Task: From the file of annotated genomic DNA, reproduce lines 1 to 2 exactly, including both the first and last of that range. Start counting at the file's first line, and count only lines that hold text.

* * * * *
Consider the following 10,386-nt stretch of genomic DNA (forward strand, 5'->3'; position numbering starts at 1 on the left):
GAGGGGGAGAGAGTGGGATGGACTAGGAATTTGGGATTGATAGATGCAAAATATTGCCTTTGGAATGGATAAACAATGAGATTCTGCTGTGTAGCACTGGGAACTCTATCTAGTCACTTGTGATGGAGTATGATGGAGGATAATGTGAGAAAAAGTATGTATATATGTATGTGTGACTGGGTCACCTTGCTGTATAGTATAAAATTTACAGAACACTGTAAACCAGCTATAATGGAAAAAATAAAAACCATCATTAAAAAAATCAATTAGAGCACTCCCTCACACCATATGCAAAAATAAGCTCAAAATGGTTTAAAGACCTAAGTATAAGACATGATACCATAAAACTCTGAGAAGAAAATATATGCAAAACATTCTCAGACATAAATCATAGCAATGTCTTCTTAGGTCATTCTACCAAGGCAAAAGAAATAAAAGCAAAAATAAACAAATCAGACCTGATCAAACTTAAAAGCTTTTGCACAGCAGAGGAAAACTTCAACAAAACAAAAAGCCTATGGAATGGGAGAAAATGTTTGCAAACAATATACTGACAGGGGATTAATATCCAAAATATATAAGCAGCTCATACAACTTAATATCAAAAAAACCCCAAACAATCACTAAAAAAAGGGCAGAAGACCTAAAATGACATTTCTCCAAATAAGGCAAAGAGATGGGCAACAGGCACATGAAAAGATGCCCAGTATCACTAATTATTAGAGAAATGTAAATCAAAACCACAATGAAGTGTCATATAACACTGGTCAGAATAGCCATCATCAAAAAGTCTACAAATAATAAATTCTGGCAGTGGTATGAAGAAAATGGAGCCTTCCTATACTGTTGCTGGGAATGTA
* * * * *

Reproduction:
Consider the following 10,386-nt stretch of genomic DNA (forward strand, 5'->3'; position numbering starts at 1 on the left):
GAGGGGGAGAGAGTGGGATGGACTAGGAATTTGGGATTGATAGATGCAAAATATTGCCTTTGGAATGGATAAACAATGAGATTCTGCTGTGTAGCACTGGGAACTCTATCTAGTCACTTGTGATGGAGTATGATGGAGGATAATGTGAGAAAAAGTATGTATATATGTATGTGTGACTGGGTCACCTTGCTGTATAGTATAAAATTTACAGAACACTGTAAACCAGCTATAATGGAAAAAATAAAAACCATCATTAAAAAAATCAATTAGAGCACTCCCTCACACCATATGCAAAAATAAGCTCAAAATGGTTTAAAGACCTAAGTATAAGACATGATACCATAAAACTCTGAGAAGAAAATATATGCAAAACATTCTCAGACATAAATCATAGCAATGTCTTCTTAGGTCATTCTACCAAGGCAAAAGAAATAAAAGCAAAAATAAACAAATCAGACCTGATCAAACTTAAAAGCTTTTGCACAGCAGAGGAAAACTTCAACAAAACAAAAAGCCTATGGAATGGGAGAAAATGTTTGCAAACAATATACTGACAGGGGATTAATATCCAAAATATATAAGCAGCTCATACAACTTAATATCAAAAAAACCCCAAACAATCACTAAAAAAAGGGCAGAAGACCTAAAATGACATTTCTCCAAATAAGGCAAAGAGATGGGCAACAGGCACATGAAAAGATGCCCAGTATCACTAATTATTAGAGAAATGTAAATCAAAACCACAATGAAGTGTCATATAACACTGGTCAGAATAGCCATCATCAAAAAGTCTACAAATAATAAATTCTGGCAGTGGTATGAAGAAAATGGAGCCTTCCTATACTGTTGCTGGGAATGTA